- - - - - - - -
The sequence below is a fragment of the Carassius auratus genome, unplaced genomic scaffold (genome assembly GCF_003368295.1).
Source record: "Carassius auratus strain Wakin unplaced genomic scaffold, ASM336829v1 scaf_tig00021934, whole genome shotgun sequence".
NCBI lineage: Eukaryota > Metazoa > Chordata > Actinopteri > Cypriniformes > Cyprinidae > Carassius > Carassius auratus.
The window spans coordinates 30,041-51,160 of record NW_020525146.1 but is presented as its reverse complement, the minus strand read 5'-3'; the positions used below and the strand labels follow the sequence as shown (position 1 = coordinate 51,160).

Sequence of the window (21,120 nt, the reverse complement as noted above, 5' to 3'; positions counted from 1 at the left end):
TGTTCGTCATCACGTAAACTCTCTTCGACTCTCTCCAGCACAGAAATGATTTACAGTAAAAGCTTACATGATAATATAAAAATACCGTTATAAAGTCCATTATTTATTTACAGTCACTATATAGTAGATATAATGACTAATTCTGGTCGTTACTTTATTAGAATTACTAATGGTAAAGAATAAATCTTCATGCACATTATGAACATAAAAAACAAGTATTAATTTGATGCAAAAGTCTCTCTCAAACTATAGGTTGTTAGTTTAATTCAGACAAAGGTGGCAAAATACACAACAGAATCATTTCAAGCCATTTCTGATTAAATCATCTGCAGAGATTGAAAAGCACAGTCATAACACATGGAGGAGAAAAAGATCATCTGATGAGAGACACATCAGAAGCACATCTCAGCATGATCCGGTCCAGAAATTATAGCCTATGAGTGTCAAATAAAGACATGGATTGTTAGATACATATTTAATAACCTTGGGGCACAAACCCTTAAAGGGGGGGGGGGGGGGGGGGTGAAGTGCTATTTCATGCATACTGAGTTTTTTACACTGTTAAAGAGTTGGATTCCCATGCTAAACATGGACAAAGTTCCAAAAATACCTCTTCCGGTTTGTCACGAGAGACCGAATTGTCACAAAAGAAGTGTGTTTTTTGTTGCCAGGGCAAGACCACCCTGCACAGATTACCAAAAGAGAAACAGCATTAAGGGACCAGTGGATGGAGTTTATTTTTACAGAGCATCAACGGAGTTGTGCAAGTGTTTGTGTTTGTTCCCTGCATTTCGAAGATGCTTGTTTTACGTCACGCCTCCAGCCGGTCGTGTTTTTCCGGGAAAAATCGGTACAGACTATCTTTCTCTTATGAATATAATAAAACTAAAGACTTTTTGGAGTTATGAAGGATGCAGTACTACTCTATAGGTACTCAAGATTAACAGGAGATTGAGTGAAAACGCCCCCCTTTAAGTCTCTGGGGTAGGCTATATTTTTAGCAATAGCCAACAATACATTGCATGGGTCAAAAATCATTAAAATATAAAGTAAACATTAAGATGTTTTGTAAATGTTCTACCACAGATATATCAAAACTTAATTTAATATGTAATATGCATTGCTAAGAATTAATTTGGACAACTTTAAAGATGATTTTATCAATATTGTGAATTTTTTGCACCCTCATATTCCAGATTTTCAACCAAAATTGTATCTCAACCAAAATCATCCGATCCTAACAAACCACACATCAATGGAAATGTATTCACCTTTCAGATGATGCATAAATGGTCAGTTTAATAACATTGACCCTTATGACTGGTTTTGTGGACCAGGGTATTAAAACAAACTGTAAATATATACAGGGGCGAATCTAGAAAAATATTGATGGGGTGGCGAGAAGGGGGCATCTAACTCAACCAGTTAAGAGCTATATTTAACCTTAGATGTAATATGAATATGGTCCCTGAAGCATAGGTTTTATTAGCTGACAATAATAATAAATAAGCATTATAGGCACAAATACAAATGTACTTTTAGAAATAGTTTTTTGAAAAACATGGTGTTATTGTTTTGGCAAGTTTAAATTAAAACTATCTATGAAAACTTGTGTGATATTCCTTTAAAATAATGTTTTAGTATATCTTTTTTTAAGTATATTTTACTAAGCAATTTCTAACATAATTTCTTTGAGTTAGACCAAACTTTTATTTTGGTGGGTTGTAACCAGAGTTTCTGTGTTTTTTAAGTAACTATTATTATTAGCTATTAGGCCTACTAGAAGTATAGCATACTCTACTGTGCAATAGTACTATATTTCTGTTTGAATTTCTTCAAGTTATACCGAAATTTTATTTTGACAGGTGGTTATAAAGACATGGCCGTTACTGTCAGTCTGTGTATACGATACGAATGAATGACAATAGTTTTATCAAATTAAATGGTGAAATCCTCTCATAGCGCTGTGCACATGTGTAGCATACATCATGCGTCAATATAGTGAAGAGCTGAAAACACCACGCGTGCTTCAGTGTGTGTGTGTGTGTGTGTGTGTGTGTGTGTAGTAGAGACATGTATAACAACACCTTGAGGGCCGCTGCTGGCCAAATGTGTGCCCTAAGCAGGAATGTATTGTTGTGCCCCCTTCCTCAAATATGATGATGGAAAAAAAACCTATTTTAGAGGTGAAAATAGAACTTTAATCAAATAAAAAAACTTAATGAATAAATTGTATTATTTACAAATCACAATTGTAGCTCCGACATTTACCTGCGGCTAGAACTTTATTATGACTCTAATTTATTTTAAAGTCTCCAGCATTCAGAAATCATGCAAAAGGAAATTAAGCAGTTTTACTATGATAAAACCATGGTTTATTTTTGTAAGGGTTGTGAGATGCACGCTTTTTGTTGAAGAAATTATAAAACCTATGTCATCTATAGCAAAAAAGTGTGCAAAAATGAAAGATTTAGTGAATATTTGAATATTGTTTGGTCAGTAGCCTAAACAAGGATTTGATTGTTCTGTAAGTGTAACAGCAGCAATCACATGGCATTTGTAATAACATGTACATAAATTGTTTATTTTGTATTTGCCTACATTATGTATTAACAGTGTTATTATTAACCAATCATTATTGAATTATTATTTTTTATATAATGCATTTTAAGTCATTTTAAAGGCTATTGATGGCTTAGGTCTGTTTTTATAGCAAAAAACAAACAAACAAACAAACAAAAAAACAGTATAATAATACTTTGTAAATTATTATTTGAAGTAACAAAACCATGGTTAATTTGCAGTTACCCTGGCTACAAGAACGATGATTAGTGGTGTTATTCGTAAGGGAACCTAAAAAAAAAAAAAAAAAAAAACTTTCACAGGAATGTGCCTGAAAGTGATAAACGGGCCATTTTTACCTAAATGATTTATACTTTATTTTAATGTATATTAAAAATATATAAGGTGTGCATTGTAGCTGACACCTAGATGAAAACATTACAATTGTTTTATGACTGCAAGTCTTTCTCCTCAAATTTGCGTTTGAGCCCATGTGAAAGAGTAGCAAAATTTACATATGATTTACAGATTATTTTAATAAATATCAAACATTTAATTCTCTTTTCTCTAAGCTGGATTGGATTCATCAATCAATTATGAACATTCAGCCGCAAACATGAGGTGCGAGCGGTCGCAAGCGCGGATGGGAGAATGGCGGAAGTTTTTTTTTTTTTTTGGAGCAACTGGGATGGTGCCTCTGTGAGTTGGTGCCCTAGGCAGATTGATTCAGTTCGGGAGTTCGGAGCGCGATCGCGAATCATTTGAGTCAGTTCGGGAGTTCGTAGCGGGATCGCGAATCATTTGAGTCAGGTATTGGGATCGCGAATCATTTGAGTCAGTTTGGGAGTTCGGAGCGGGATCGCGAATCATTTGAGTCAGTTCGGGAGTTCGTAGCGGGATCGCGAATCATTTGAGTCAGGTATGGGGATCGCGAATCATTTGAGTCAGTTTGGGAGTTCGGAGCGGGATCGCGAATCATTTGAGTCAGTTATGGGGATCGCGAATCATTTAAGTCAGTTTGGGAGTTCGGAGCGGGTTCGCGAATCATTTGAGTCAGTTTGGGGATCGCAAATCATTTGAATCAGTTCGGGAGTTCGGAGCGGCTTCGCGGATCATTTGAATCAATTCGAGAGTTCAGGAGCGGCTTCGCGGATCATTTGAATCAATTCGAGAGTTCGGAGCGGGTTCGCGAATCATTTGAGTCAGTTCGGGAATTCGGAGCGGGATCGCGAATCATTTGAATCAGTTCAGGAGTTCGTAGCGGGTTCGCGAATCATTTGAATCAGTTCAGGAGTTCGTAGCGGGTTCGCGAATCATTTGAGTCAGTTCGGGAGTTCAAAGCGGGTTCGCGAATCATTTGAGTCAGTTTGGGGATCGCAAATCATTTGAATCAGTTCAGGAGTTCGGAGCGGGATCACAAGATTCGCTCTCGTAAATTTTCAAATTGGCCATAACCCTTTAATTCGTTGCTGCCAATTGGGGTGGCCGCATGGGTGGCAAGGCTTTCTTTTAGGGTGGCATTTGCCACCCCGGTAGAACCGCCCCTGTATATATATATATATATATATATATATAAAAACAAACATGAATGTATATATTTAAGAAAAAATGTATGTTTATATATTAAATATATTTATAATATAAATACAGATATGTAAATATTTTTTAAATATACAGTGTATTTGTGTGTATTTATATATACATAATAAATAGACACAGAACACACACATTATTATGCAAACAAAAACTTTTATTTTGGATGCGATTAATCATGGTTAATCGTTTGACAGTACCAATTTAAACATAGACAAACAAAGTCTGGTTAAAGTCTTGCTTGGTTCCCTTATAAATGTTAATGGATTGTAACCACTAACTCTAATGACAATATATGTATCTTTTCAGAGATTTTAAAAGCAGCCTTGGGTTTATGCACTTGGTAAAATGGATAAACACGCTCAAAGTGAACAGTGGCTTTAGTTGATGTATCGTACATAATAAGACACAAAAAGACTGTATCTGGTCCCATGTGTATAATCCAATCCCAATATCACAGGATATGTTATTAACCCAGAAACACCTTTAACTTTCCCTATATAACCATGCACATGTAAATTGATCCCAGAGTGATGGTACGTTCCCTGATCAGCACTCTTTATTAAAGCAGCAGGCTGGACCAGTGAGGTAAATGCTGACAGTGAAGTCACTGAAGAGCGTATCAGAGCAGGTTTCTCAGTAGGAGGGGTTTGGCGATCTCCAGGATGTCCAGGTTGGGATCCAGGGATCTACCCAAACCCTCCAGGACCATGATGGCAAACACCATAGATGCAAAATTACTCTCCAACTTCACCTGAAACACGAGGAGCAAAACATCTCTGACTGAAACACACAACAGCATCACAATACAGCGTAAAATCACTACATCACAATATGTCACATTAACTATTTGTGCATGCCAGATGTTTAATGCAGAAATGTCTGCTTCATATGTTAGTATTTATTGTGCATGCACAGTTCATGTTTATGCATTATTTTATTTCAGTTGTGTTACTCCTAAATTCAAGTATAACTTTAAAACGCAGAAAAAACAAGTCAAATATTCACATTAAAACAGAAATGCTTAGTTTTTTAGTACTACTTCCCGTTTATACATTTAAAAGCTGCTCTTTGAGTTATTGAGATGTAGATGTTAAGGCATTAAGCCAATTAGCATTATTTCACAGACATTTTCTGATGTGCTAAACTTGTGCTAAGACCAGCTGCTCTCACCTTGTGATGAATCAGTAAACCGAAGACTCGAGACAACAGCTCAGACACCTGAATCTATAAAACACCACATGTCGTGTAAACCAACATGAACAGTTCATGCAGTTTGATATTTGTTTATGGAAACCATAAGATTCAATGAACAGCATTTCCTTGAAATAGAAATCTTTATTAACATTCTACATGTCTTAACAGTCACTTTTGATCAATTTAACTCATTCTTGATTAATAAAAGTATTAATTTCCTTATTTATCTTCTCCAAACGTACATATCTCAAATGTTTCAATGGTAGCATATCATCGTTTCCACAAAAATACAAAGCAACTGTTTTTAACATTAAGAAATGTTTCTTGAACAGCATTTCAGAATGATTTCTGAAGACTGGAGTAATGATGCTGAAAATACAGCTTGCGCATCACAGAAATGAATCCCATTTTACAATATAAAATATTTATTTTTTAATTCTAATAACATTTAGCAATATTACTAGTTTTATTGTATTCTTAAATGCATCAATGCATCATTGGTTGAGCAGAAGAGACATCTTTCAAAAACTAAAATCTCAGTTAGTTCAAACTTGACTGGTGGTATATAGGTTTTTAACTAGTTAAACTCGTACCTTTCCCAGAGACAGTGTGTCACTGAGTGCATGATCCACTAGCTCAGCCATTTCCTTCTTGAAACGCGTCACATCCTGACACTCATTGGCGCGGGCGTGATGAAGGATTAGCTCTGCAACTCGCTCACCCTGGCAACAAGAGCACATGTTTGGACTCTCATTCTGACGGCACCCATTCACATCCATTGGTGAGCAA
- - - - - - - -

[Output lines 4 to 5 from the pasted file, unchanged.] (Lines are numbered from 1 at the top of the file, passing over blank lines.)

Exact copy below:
The window spans coordinates 30,041-51,160 of record NW_020525146.1 but is presented as its reverse complement, the minus strand read 5'-3'; the positions used below and the strand labels follow the sequence as shown (position 1 = coordinate 51,160).

Sequence of the window (21,120 nt, the reverse complement as noted above, 5' to 3'; positions counted from 1 at the left end):